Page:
By Nana Addo Dankwa Akufo Addo, President of Ghana, Jonas Gahr Støre, Prime Minister of Norway; Tedros Adhanom Ghebreyesus, Director-General, World Health Organization; and Yannis Vardakastanis, President of International Disability Alliance.
Grace is a primary school teacher in Malawi. She was also a university student, working towards a bachelor’s degree. She had a small business selling second-hand clothes. And she is a person with albinism. Albinism is characterized by a significant deficit in the production of melanin, resulting in the partial or complete absence of pigment in skin, hair, and eyes. Vision impairment is part of the disability.
When the covid-19 pandemic hit, Grace’s university classes transitioned to virtual ones. The online platform was inaccessible for persons with vision impairment. This made it impossible for Grace to continue her studies. In addition, Grace did not have access to basic eye care and sunscreen because her nearest health facility was shut down. This impeded her from leaving her home during the outbreak, leading her to lose her job as a teacher and a substantial part of her family’s income
Grace’s story is not unique. It exemplifies how the pandemic has disproportionately affected the over one billion people with some form of disability. Data from the UK show that persons with disabilities made up six in ten of all COVID-19 related deaths in 2020. Women and girls with disabilities are most at risk. Persons with a learning disability are approximately four to five times more likely to be hospitalized for COVID-19, and up to eight times more likely to die from COVID-19 than those without a learning disability.
Even before the pandemic, persons with disabilities encountered a range of barriers in their daily life, and when accessing social services. These include physical barriers that prevent access to public and social facilities and specific interventions, informational barriers that impede economic and health literacy and prevent access to information, and attitudinal barriers that give rise to discrimination.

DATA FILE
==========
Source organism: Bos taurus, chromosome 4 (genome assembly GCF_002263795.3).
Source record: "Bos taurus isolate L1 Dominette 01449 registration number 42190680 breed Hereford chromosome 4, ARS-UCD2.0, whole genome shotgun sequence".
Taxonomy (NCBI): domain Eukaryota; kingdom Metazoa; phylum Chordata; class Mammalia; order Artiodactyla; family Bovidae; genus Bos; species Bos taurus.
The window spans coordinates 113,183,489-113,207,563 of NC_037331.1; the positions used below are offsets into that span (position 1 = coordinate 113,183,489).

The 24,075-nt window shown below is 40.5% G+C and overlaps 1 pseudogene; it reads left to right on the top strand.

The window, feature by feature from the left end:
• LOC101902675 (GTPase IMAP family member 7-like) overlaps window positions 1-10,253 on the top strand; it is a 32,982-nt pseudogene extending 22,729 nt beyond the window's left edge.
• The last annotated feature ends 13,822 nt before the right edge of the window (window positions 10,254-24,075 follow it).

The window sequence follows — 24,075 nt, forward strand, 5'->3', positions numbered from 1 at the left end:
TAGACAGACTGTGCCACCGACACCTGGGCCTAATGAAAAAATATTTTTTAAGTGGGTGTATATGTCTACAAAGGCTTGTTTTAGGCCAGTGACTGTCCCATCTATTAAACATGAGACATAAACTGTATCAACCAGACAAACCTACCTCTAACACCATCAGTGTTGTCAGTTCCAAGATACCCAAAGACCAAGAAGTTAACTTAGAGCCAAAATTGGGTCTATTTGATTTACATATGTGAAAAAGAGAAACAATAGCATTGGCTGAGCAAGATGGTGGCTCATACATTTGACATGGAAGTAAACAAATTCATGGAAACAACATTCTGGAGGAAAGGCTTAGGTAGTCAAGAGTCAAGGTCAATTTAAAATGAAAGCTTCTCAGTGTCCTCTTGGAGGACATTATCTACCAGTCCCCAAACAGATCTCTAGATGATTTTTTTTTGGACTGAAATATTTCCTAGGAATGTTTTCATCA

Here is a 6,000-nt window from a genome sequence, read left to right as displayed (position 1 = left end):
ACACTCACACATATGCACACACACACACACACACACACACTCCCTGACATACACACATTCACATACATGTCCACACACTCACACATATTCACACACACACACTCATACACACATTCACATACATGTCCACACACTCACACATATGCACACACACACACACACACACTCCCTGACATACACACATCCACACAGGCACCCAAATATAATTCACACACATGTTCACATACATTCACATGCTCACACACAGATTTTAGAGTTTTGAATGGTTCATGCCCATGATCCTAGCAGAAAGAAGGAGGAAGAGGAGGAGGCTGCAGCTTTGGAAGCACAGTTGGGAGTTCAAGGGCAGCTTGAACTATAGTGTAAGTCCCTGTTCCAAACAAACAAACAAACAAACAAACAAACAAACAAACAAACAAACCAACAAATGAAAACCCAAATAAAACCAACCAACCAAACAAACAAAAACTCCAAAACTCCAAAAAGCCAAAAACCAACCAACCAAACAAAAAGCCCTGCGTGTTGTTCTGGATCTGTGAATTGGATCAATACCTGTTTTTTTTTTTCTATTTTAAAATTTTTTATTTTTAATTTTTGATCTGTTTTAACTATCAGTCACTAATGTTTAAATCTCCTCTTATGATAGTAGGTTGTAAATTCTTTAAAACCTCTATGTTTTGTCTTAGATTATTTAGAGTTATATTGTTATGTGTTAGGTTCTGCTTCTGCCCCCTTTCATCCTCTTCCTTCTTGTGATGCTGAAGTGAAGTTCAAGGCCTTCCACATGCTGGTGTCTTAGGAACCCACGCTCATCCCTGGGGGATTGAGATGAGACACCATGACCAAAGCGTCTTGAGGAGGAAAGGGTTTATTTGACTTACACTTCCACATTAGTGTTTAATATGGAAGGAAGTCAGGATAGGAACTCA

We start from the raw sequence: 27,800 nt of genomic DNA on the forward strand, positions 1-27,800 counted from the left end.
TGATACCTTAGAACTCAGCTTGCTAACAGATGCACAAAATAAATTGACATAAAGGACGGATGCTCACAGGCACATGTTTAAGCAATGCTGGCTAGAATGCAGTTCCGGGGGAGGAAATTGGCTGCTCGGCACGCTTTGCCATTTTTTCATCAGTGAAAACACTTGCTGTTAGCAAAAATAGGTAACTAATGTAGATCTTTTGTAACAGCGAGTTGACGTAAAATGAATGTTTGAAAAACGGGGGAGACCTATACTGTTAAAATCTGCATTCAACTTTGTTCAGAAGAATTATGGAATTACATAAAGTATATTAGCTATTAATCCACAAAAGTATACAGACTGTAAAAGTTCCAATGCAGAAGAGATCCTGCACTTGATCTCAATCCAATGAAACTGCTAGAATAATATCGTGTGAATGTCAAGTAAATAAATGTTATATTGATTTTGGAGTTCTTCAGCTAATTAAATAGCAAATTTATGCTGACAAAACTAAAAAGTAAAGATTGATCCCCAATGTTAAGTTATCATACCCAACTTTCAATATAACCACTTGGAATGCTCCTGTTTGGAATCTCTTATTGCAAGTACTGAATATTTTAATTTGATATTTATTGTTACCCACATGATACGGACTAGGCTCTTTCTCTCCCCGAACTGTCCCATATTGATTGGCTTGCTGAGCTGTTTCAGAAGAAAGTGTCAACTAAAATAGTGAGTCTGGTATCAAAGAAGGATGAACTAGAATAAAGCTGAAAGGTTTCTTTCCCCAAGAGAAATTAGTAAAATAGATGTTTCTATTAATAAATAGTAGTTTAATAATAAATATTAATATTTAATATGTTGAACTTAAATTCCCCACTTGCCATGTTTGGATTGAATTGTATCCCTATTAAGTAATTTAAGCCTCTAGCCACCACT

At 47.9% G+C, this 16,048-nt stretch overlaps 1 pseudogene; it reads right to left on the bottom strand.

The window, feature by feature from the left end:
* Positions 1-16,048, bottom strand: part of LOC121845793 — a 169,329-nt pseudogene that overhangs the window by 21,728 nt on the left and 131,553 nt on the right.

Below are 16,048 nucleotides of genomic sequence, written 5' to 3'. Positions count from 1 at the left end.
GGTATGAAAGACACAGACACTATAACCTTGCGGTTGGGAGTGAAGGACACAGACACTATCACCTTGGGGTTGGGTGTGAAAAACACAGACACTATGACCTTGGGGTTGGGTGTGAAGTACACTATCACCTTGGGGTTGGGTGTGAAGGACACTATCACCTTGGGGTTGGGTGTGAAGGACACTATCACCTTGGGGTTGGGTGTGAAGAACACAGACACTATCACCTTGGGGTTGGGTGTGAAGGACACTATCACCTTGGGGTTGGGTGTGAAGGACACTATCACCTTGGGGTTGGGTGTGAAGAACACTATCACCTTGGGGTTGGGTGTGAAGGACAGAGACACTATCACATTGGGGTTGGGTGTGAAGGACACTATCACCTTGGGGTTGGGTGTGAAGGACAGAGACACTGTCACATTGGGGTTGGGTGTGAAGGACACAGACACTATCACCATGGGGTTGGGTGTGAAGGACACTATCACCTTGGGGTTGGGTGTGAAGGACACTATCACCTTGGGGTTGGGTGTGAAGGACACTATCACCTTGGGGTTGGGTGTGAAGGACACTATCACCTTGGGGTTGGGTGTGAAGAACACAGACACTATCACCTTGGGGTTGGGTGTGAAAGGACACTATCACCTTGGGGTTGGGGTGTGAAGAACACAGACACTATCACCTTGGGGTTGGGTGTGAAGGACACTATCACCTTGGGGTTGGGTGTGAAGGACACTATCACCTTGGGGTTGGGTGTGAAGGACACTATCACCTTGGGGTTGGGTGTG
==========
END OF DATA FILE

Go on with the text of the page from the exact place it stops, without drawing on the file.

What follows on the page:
As a result, persons with disabilities are three times more likely to be denied health care, four times more likely to be treated inadequately in the health care system, and twice more likely to suffer catastrophic health expenditure. 80% of persons with disabilities live in low- and middle-income countries, where access to basic social and economic services may be especially limited for persons with disabilities.
This is unacceptable. In a world preparing for the post-pandemic era, we all need to acknowledge that achieving health and well-being for all will only be possible through disability inclusion in health sector priorities. Otherwise, universal health coverage is at risk of remaining a utopia, with one in seven around the world not receiving the health services they need without financial hardship. Recognition of the importance of disability inclusion is only the first step towards achieving health for all.
The second step is a commitment to build a disability-inclusive health sector that will facilitate the universal access to health services for persons with disabilities.
Promoting such a commitment will be at the heart of The Global Disability Summit 2022. The Summit will be a powerful platform and opportunity to bring the international community together to commit to disability inclusion.
The third and most critical step is to take action. All stakeholders, including governments, civil society, multilateral organisations, the private sector, and other partners, must collaborate on taking a disability inclusive approach. We must design equitable programmes, including health services, to ensure persons with disabilities achieve the highest attainable standard of health, as demanded by the World Health Assembly in 2021.
As called for by its member states, WHO will launch a global report on the health of persons with disability in December 2022, together with a Guide for Action to support countries in the implementation of the recommendations of the report. The implementation of the United Nations Disability Inclusion Strategy across the WHO through a 3-year action plan is an example of good practice worth scaling-up.
The time to act is now. The Global Disability Summit is an excellent springboard which must be used to create momentum towards universal disability inclusion policies. Together, we can create a disability inclusive health sector that respects the right to health for every person. A world where universal health coverage is truly universal, and everyone is protected from health emergencies.
Originally published by BMJ on 16 February 2022.